July 1990
Volume 31, Issue 7
Articles  |   July 1990
Contact lens-induced edema in vitro. Ion transport and metabolic considerations.
Author Affiliations
  • J W Huff
    Bethesda Eye Institute, St. Louis University School of Medicine, MO 63110.
Investigative Ophthalmology & Visual Science July 1990, Vol.31, 1288-1293. doi:
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      J W Huff; Contact lens-induced edema in vitro. Ion transport and metabolic considerations.. Invest. Ophthalmol. Vis. Sci. 1990;31(7):1288-1293.

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      © ARVO (1962-2015); The Authors (2016-present)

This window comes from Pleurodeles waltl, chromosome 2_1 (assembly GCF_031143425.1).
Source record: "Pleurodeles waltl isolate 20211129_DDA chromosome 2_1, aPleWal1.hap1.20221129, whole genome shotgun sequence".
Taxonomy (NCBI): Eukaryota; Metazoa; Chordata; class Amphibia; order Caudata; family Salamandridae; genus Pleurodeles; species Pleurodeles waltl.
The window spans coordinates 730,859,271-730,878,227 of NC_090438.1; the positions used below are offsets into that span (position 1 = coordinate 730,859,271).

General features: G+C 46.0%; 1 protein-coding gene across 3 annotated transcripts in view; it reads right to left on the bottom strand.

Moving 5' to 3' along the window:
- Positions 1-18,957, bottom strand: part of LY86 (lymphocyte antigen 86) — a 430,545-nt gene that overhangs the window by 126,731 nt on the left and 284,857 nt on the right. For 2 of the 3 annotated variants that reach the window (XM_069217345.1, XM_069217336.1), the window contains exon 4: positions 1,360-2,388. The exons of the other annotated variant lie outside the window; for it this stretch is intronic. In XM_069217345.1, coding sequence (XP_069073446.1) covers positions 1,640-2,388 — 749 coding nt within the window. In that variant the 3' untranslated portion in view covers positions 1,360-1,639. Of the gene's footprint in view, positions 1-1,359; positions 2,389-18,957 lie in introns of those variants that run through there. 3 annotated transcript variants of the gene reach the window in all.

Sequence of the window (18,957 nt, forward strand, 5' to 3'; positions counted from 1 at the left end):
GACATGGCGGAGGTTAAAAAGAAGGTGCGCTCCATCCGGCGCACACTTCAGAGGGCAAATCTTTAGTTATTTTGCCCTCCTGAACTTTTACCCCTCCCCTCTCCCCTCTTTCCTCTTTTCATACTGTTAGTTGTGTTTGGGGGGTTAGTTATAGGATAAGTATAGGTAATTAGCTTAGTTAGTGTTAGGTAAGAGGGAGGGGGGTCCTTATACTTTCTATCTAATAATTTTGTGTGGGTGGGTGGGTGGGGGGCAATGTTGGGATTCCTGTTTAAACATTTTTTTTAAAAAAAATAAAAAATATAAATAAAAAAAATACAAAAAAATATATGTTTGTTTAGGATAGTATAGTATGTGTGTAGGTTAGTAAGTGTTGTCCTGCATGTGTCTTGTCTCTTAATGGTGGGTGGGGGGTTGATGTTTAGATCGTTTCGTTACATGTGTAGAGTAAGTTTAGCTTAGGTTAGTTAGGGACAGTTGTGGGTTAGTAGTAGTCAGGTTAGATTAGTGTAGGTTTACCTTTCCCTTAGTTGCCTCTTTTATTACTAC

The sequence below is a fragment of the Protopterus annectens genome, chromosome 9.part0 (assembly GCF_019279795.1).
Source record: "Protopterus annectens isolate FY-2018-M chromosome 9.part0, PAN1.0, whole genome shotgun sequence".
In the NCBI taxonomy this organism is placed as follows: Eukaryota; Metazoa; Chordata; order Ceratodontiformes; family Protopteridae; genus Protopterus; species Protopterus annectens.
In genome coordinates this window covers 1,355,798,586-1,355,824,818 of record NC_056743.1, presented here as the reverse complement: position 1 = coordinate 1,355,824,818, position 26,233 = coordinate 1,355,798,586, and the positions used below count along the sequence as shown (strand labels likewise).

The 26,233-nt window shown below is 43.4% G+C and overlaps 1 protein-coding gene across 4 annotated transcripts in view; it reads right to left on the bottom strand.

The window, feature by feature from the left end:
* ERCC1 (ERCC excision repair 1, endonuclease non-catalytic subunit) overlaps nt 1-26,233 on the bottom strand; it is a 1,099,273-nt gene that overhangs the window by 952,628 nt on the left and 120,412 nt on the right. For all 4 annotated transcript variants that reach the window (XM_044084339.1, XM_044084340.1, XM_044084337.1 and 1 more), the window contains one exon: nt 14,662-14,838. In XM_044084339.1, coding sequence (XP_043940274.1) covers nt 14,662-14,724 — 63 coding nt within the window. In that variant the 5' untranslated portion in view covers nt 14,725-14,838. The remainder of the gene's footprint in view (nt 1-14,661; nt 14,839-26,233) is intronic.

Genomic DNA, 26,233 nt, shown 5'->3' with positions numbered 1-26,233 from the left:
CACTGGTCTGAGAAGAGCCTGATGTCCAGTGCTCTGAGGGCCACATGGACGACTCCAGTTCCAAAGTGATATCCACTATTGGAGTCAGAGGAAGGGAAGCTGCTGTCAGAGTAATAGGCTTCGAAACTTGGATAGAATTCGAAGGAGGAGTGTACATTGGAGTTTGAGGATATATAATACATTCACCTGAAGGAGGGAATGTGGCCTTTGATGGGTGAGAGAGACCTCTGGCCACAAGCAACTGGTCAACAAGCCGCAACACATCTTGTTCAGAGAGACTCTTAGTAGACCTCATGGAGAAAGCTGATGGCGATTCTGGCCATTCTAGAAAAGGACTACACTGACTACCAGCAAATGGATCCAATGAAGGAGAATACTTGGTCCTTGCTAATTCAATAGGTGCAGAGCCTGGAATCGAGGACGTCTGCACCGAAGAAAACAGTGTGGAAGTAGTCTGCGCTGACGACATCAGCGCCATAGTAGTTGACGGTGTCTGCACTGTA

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The relationship of contact lens-induced edema to epithelial and endothelial function was determined in isolated superfused rabbit corneas. Placement of a polymethyl methacrylate (PMMA) contact lens on the cornea caused swelling rates of 15-28 microns/hr compared to 0-6 microns/hr in paired control corneas. The edema increased with temperature (P less than 0.01). PMMA-induced swelling was significant in: 1) bicarbonate-free Ringer's solution; 2) chloride-free Ringer's; 3) 0.3 mM furosemide-treated corneas; and 4) deepithelialized corneas. The swelling did not occur in corneas with silicone oil replacing the endothelium to block fluid uptake. The effluent aqueous bathing fluid from edematous corneas did not induce edema in normoxic corneas. These studies demonstrate that contact lens-induced edema depends on metabolism, involves a significant stromal contribution, and requires fluid absorption across the endothelial layer, but is not a direct result of epithelial and endothelial ion transport inhibition.


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